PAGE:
He was part of the engine room of Australia’s booming afternoon newspaper industry in the early 1950s, in the fledgling years of his first-class career, as a police roundsman on the Sydney Sun.

Taught by old-school ambulance-chaser Noel Bailey not to waste a single letter of hot-metal type when filing a story and the art of composing those yarns in his head before young Richie dictated them down a phone line to a copytaker, it was brevity rather than bombast that became his trademark.

“Most of those listening to a commentary want a commentator to assist them to understand precisely what is going on out there,” Benaud recalled in recent years.

“If I’m able to do that then I’m very happy.

“Bear in mind that two of the most annoying phrases a viewer hears are, ‘as you can see on your screen …’ and ‘of course’.”

Those who shrilled about Michael Clarke’s recent foray into the Channel Nine commentary box while still serving as national captain (albeit in convalescence) overlooked the fact that Benaud began working on BBC-TV in 1963 when he was Australia’s skipper.

Though in that role he was not called upon to pass judgement on his contemporaries.

Indeed, Benaud’s lengthy and deservedly decorated time as a commentator was noteworthy for the paucity of times he used his position to pass withering judgements on the players who almost universally recognised the professionalism and even-handedness in his public statements.

Not that he was reluctant to administer a rebuke when he believed events dictated.

When then Australia captain Greg Chappell instructed his younger brother Trevor to roll down an underarm delivery rather than risk his team missing an ODI win over New Zealand, Benaud noted: “I think it was a disgraceful performance from a captain who got his sums wrong today.”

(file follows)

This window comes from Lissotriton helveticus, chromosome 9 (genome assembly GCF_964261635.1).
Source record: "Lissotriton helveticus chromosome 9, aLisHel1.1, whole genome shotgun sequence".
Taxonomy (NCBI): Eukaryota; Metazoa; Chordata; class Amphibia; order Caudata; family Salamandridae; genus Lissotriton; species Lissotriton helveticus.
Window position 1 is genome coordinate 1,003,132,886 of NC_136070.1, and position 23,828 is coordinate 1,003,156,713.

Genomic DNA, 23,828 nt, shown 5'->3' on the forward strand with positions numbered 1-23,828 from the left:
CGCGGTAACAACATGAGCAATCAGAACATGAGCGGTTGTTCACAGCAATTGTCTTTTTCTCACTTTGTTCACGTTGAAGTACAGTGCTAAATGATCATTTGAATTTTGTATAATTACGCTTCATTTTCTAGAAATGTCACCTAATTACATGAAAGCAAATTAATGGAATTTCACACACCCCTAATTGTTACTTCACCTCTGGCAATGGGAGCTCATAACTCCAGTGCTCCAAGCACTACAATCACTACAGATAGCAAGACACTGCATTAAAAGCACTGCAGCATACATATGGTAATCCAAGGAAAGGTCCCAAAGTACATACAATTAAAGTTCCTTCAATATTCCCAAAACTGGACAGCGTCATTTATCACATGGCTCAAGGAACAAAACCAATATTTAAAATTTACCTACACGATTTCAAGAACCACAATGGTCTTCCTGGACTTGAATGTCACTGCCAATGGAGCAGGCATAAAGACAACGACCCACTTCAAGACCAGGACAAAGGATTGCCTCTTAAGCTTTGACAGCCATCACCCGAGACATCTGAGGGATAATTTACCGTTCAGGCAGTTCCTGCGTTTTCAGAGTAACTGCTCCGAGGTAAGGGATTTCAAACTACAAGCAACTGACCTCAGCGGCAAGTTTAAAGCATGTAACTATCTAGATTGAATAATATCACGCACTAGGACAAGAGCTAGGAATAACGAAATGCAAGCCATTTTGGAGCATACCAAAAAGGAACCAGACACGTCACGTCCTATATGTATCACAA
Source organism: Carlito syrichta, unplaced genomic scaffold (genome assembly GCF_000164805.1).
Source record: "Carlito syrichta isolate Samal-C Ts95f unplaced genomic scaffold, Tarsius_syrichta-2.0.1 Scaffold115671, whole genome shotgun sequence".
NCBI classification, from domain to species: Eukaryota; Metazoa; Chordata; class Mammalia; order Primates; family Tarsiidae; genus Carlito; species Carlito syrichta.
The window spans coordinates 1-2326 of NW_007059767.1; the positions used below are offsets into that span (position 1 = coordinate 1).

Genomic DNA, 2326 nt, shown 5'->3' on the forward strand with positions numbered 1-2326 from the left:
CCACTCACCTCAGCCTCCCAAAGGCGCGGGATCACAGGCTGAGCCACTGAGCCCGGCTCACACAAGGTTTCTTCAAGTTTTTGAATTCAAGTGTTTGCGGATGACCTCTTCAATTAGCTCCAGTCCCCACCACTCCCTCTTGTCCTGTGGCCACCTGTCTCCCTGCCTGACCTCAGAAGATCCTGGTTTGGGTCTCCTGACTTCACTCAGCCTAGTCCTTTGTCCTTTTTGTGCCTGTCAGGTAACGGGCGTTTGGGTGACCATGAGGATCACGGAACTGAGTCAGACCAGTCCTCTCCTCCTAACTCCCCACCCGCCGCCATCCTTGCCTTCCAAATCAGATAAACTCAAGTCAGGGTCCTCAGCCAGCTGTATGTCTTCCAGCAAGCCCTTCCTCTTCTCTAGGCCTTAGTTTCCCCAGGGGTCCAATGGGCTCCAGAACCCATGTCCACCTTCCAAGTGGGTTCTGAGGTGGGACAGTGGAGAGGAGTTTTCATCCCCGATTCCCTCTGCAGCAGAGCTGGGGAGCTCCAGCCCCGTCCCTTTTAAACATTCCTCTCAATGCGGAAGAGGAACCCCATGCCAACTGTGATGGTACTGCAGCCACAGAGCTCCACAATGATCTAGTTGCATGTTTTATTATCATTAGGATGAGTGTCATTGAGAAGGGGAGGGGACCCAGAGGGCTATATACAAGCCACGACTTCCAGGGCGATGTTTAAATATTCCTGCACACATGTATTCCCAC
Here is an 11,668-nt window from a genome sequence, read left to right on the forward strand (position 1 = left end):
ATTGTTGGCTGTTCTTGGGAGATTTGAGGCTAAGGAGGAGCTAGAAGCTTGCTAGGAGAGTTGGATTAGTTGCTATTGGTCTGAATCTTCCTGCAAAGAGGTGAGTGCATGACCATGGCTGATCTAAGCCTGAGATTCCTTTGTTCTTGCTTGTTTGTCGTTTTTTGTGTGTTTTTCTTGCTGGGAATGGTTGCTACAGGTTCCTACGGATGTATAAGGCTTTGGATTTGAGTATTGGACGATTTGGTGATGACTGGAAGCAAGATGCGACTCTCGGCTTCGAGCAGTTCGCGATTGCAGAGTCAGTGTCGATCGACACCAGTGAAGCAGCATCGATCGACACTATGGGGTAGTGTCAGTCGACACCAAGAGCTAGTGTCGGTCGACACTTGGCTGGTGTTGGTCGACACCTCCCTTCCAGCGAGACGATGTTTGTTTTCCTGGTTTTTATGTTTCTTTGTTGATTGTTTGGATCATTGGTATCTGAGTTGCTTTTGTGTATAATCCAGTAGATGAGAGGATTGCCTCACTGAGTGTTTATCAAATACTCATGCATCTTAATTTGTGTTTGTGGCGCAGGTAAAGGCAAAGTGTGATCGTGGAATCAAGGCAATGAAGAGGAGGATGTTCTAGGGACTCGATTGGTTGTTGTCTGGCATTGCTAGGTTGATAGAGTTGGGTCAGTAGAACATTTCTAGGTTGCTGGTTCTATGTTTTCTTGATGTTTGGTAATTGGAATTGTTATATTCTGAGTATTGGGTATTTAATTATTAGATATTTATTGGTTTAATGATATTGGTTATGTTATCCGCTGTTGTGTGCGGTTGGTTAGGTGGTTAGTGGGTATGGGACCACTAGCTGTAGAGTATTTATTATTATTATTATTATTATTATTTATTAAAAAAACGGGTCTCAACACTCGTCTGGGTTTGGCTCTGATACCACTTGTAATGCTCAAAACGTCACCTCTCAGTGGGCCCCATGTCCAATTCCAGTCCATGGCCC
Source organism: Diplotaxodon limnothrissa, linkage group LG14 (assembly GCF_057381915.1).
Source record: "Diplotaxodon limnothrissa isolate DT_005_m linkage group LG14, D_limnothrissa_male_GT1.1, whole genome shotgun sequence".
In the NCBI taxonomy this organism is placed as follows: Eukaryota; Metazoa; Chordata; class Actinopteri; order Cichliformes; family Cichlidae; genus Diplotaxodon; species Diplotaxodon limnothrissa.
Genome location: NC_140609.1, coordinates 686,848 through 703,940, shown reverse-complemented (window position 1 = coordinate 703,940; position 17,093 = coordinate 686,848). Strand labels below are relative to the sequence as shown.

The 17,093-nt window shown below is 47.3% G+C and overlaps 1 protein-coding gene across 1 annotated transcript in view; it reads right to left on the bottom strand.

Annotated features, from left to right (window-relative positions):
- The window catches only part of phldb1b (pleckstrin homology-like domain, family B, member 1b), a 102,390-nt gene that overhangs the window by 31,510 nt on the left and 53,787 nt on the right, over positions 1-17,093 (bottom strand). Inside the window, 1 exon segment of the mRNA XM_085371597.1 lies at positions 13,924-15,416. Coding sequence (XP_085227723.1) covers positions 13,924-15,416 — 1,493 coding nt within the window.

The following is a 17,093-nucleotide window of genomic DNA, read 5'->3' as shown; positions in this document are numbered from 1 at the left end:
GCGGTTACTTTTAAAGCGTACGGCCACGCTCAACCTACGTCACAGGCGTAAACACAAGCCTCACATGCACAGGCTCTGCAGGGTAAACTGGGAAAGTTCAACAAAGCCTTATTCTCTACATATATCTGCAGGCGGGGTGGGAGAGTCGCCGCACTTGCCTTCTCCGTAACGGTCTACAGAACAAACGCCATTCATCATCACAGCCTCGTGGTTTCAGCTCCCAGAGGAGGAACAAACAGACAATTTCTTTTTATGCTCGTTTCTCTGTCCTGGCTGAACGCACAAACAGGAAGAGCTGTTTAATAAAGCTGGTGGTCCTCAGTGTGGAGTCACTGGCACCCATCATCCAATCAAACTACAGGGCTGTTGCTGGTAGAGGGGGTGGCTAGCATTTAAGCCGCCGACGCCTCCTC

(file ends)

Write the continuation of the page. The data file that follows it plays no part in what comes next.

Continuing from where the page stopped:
“It should never be permitted to happen again (it was) one of the worst things I have ever seen done on a cricket field.”

But the popular recollection of a much-loved cricket presence will remain his capacity for understatement in circumstances that regularly send his successors into paroxysms of front-bar histrionics.

“And he’s done it,” Benaud observed after several moments of hypnotic silence, his voice barely rising a semi-tone after Shane Warne tilted back Mike Gatting’s off-stump with a leg-break that was to define a career.

More often than not, those exquisitely-timed observations came dusted in a heavy coat of deadpan that gave the impression those who came to see the lucrative appeal of Benaud impersonations had been beaten the punch by the man’s own penchant for self-deprecation.

“Media were never allowed into an Australian dressing room until I became skipper,” he once ventured.

“I changed that and invited them in at the close of play each day, thereby confirming for many administrators they had appointed a madman as captain.”

Asked as to the qualities most required of an international skipper given Australia never lost a Test series under his leadership, Benaud thought for a moment before surmising: “The hallmark of a great captain is the ability to win the toss, at the right time.”

“Captaincy is 90 per cent luck and 10 per cent skill – but don’t try it without that 10 per cent,” he offered when pursued on the same theme at another time.

For an urbane, vintage sports car-driver who grew from Penrith in Sydney’s western extremities to spend his northern summers flitting between British broadcast commitments and his home on France’s Cote d’Azur, Benaud curiously found himself as the avuncular idol of rank and file cricket fans.

It was probably because he exuded authority yet eschewed pomposity.

He brought cricket credentials to cricket commentary but understood that their value was to help inform rather than to be waved about like dressing room memories at a sportsman’s night.

But perhaps most poignantly, he became the television medium’s undisputed voice of cricket because he knew when to let the game speak for itself.

That is why he will be sadly missed, and his passing widely mourned.